I'll start with Facebook-- they turned it into Twitter. Now when you log in you see everyone's hundreds of status updates. It's less-easy to control settings for, you have fewer options than with the "old" Facebook, and, in my view, they ruined the product. I'll write a post another day on the economic reasoning of why they can ruin a product and still get a reported 1 million new users a day.
I have been using TweetDeck to organize my Twitter feeds, and have been trying to "tweet" like most Twitter users do.
Facebook, Twitter, MySpace, and blogs allow people to do four things:
1. Transmit information about themselves.
2. Consume information about others.
3. Feel "connected."
4. Waste time.
One purpose of Twitter is to reinforce a feeling of self-importance. You tell people what you ate for breakfast, or where you're going, or what you're reading. Because everyone considers him/herself important, therefore whatever he/she does must be important. So you tell the world what you're doing because why wouldn't they want to know?
With Twitter, you get an audience of "followers." In about a week's time I have gotten 25. I don't know who most of them are, probably market researchers or spammers. But now I feel obligated to inform the masses what I'm doing. And I know that people are listening, and that makes me feel important.
I'm pretty sure there is a large volume of Scripture about how we should not aim to feel more self-important outside of our identity in Christ. So, I'm becoming convinced that Twitter may be at odds with that. But so would be blogging. Except with blogging, you can work out more of your thoughts and opinions like a journal, rather than only 140 characters like Twitter (not useful for complete thoughts). So, why don't I journal rather than blog? Probably to transmit information about myself and feel self-important?
Twitter definitely has a stalkerish aspect. It's like Facebook except much easier to gain access to the (very limited) information. Twitter feeds are, by default, public. Users get an email that you're following them, but they may have gotten used to all the random people (spammers? market researchers?) following them and not think anything of it. So, it's less personal then getting a "Friend" invitation on Facebook where you can check the person's background.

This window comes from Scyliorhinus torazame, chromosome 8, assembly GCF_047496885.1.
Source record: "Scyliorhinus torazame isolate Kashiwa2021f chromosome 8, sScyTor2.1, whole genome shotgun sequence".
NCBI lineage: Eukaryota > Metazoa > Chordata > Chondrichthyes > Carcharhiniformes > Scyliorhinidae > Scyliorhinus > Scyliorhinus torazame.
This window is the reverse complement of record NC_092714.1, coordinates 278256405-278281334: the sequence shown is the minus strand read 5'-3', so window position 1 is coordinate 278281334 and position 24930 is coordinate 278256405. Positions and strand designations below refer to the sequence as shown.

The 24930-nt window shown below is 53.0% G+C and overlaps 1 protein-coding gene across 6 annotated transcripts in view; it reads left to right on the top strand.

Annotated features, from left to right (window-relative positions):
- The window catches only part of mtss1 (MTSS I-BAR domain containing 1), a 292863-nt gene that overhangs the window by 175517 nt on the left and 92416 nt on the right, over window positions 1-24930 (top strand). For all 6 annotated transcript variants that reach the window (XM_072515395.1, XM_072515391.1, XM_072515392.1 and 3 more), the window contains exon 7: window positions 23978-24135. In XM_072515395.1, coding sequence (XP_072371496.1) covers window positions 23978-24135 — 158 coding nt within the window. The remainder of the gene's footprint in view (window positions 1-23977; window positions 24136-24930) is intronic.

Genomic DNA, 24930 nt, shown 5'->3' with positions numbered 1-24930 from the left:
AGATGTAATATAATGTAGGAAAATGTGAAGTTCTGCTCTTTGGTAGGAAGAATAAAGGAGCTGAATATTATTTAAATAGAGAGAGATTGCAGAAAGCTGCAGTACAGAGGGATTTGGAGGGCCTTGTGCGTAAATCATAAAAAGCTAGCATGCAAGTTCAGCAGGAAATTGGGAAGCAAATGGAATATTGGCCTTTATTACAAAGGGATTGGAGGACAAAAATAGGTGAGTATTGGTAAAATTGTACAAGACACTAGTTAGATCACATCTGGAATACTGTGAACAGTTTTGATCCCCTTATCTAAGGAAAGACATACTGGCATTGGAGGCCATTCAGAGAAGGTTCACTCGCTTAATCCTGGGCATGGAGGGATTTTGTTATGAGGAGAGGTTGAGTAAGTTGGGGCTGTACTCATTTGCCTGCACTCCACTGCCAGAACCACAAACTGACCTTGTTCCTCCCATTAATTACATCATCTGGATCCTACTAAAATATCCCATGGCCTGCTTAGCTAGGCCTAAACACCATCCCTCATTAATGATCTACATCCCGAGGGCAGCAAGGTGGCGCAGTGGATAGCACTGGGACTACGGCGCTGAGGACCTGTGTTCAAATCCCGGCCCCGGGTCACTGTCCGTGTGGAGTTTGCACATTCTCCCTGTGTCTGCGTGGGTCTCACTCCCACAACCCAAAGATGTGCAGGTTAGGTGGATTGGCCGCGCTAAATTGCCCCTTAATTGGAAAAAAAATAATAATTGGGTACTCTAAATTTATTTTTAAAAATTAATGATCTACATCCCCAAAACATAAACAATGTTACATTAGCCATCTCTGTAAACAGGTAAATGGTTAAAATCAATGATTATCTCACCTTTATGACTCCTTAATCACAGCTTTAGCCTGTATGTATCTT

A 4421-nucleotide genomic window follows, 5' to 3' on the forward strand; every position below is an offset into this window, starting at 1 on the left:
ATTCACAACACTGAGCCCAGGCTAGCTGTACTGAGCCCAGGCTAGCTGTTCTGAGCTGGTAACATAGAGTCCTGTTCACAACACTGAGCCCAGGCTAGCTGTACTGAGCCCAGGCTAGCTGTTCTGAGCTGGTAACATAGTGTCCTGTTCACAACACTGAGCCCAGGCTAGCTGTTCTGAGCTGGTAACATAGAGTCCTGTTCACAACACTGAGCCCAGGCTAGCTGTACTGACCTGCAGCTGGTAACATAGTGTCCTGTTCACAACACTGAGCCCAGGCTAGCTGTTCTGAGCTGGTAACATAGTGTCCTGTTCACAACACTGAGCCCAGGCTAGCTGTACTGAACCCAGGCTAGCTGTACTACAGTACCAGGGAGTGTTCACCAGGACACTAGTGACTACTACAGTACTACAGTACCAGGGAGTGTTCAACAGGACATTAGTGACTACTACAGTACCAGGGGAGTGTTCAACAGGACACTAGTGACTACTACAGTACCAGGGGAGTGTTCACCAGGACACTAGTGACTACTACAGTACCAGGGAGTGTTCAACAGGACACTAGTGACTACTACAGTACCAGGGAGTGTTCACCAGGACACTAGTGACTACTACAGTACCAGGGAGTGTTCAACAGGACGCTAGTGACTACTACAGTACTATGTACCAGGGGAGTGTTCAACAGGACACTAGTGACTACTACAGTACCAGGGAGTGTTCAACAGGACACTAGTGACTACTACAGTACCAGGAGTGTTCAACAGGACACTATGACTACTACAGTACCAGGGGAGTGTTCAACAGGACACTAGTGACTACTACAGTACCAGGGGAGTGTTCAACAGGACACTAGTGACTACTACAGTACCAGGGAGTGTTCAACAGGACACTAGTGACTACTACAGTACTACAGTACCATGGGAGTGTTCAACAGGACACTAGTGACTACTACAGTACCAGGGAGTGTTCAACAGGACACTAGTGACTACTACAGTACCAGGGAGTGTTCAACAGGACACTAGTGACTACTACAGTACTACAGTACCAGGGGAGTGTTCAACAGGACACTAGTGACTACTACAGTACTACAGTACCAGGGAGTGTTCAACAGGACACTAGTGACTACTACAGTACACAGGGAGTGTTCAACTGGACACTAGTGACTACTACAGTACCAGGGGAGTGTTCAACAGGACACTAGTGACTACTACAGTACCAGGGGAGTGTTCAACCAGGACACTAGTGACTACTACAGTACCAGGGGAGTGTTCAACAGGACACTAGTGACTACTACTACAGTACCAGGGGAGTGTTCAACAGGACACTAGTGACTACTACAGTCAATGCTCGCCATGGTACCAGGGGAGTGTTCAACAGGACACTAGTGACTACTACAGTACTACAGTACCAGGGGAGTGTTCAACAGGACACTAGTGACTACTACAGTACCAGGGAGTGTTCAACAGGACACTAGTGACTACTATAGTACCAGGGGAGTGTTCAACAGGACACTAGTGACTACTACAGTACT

I follow Coach Calipari and he Tweets often. He has thousands of fans following him and hanging on every word (these get reposted on message boards). Same thing with Ashton Kutcher. You can respond to their Tweets and sometimes they will write back, sometimes so everyone can see it.
I also follow John Boehner. He updates about pending legislation and political rangling. I find that information interesting, the links he posts often go to articles or bills that are worth reading.
Is that a good thing? Is it truly useful? (there's also the whole issue of whether or not it's really John McCain posting but rather a staffer or a fake or someone else).
I definitely feel more connected to Coach Cal and what he's doing for Kentucky basketball. I feel more connected to the journalists that I read, and know more about the stories they're developing, how they spend their free time, what music they listen to... I also know what members of my family are doing.
Is it useful to be connected in such an esoteric way? I'm connected to Nick Kristof in an electronic stalkerish sort of way. But he doesn't know me, doesn't care about me. I know what he's eating or thinking but does that truly make me connected?
Reading Tweets, even well-organized ones via TweetDeck, is time consuming. It has crowded out my blog reading time. The blogs I read are longer, more technical, and have more information than a Twitter feed. So, I feel like my time is wasted by reading the 140 character Tweets.
And I wrote this post, and that obviously took some time... (if you followed my Twitter feed, you'd know why I had the time...yikes).